The UK government has today announced that the first reporting deadline under DAC 6 will be deferred for 6 months to allow taxpayers and advisors impacted by COVID-19 additional time to comply with their obligations. The first reports under DAC 6 will now be due by 31 January 2021.
HMRC’s International Exchange of Information Manual has been updated with details of the new reporting deadlines (IEIM800010), which are as follows:
- For arrangements where the first step in the implementation took place between 25 June 2018 and 30 June 2020 (the “lookback period”), reports must be made by 28 February 2021, instead of by 31 August as originally required.
- For arrangements where the reporting trigger (see below) occurs between 1 July 2020 and 31 December 2020, reports must be made within the period of 30 days beginning on 1 January 2021. Under the original rules, such arrangements would have had to be reported within 30 days of the trigger point being reached.
- Arrangements which become reportable on or after 1 January 2021 must be reported as normal (within 30 days of the reporting trigger).
The International Tax Enforcement (Disclosable Arrangements) Regulations 2020 (the “Regulations”) will be amended to implement the new deadlines. The un-amended Regulations are due to come into force on 1 July 2020, but HMRC have confirmed that, even if the planned amendments have not been made by then:
- no action will be taken for non-reporting during any period between 1 July and the date that the amended Regulations come into force;
- there is therefore no expectation that reports will be made in July; and
- the electronic reporting system will not be turned on in July, but rather at a later date ahead of the deferred deadlines.
“DAC 6” is the name commonly given to an EU regime which requires taxpayers and their advisors to disclose certain cross-border tax planning arrangements (involving at least one EU jurisdiction or the UK) to the tax authorities in their home country.
The UK has implemented DAC 6 by way of the Regulations, which come into force from 1 July 2020. Notwithstanding its EU origins, it is expected that the regime will continue to apply in the UK after the Brexit transition period ends.
Under DAC 6, prescribed details of cross-border arrangements that have certain “hallmarks” that may be indicative of tax avoidance must be disclosed to the tax authorities in the home country of the person with the reporting obligation. The information disclosed is then shared with the authorities in other EU countries in order to enable those authorities to counteract the tax planning.
The reporting obligation falls primarily on “intermediaries” – a broad term that encompasses most parties participating in or aiding, assisting or advising on the design, marketing, organisation, or implementation of a reportable arrangement. Any such party connected to an EU member state through tax residence, a permanent establishment, incorporation, or registration with a relevant professional association will be an intermediary. Where there is no such intermediary, the obligation falls on a taxpayer who is ready or has started to implement a reportable arrangement, or to whom a reportable arrangement has been made available for implementation.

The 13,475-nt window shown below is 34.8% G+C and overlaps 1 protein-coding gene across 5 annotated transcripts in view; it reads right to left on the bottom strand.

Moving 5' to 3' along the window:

Commencement of DAC 6 in the UK
Although DAC 6 only comes into force on 1 July 2020, it applies to any reportable arrangements whose implementation started on or after 25 June 2018. Where the implementation started between 25 June 2018 and 30 June 2020, the period for making the report was to have been 1 July to 31 August 2020. This is the period that has now been deferred to the end of February 2021.
For any arrangements whose implementation had not started by 1 July 2020, the normal reporting period was to have been 30 days from the earliest of the following reporting triggers:
- the day after arrangements are made available for implementation;
- the day after arrangements are ready for implementation;
- the day that the first step is taken in implementing the arrangements; or
- the day after a UK intermediary provides aid, assistance or advice with respect to the arrangements.
Following the government’s announcement, the reporting period for any arrangements where the reporting trigger occurs between 1 July 2020 and 31 December 2020 is 30 days beginning on 1 January 2021. For arrangements that become reportable on or after 1 January 2021, the reporting period will be 30 days from the occurrence of the trigger point.
In the case of certain arrangements that are marketed to multiple taxpayers, there is also a recurring reporting obligation after the initial disclosure. Under the Regulations, recurring reports must be made at the end of every three month period beginning with the date of the original return. The updated guidance states that the first of these must now be made by 30 April 2021.
Although many may feel frustrated that this deferral has been announced by the Government at the eleventh hour, it should prove to be a welcome relief to taxpayers, advisers and financial institutions whose ability to comply with the new regime has been hampered by the current pandemic (or who were otherwise not yet ready for the August deadline).